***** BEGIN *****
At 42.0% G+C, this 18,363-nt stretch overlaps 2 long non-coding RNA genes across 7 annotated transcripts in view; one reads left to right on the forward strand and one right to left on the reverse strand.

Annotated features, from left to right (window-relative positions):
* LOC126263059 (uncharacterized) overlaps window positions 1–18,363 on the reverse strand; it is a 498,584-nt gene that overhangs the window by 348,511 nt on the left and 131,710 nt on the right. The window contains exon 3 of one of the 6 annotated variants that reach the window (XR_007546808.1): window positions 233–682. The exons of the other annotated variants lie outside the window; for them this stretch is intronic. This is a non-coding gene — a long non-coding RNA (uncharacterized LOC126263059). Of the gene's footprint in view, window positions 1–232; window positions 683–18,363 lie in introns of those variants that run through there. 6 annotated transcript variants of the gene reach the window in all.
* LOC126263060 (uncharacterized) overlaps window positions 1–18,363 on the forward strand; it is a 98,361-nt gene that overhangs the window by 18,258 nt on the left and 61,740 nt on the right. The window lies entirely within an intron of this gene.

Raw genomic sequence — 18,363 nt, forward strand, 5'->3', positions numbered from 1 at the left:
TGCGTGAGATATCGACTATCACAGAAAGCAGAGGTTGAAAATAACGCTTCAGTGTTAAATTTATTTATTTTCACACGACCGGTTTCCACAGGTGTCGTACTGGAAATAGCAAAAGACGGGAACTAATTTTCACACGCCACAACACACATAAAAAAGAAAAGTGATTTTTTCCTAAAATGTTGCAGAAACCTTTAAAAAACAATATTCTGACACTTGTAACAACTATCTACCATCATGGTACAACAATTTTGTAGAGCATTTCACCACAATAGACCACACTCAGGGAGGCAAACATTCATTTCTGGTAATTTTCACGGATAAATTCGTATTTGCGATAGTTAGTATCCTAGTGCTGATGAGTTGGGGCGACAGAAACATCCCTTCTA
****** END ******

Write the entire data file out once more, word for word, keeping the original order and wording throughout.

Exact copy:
At 42.0% G+C, this 18,363-nt stretch overlaps 2 long non-coding RNA genes across 7 annotated transcripts in view; one reads left to right on the forward strand and one right to left on the reverse strand.

Annotated features, from left to right (window-relative positions):
* LOC126263059 (uncharacterized) overlaps window positions 1–18,363 on the reverse strand; it is a 498,584-nt gene that overhangs the window by 348,511 nt on the left and 131,710 nt on the right. The window contains exon 3 of one of the 6 annotated variants that reach the window (XR_007546808.1): window positions 233–682. The exons of the other annotated variants lie outside the window; for them this stretch is intronic. This is a non-coding gene — a long non-coding RNA (uncharacterized LOC126263059). Of the gene's footprint in view, window positions 1–232; window positions 683–18,363 lie in introns of those variants that run through there. 6 annotated transcript variants of the gene reach the window in all.
* LOC126263060 (uncharacterized) overlaps window positions 1–18,363 on the forward strand; it is a 98,361-nt gene that overhangs the window by 18,258 nt on the left and 61,740 nt on the right. The window lies entirely within an intron of this gene.

Raw genomic sequence — 18,363 nt, forward strand, 5'->3', positions numbered from 1 at the left:
TGCGTGAGATATCGACTATCACAGAAAGCAGAGGTTGAAAATAACGCTTCAGTGTTAAATTTATTTATTTTCACACGACCGGTTTCCACAGGTGTCGTACTGGAAATAGCAAAAGACGGGAACTAATTTTCACACGCCACAACACACATAAAAAAGAAAAGTGATTTTTTCCTAAAATGTTGCAGAAACCTTTAAAAAACAATATTCTGACACTTGTAACAACTATCTACCATCATGGTACAACAATTTTGTAGAGCATTTCACCACAATAGACCACACTCAGGGAGGCAAACATTCATTTCTGGTAATTTTCACGGATAAATTCGTATTTGCGATAGTTAGTATCCTAGTGCTGATGAGTTGGGGCGACAGAAACATCCCTTCTA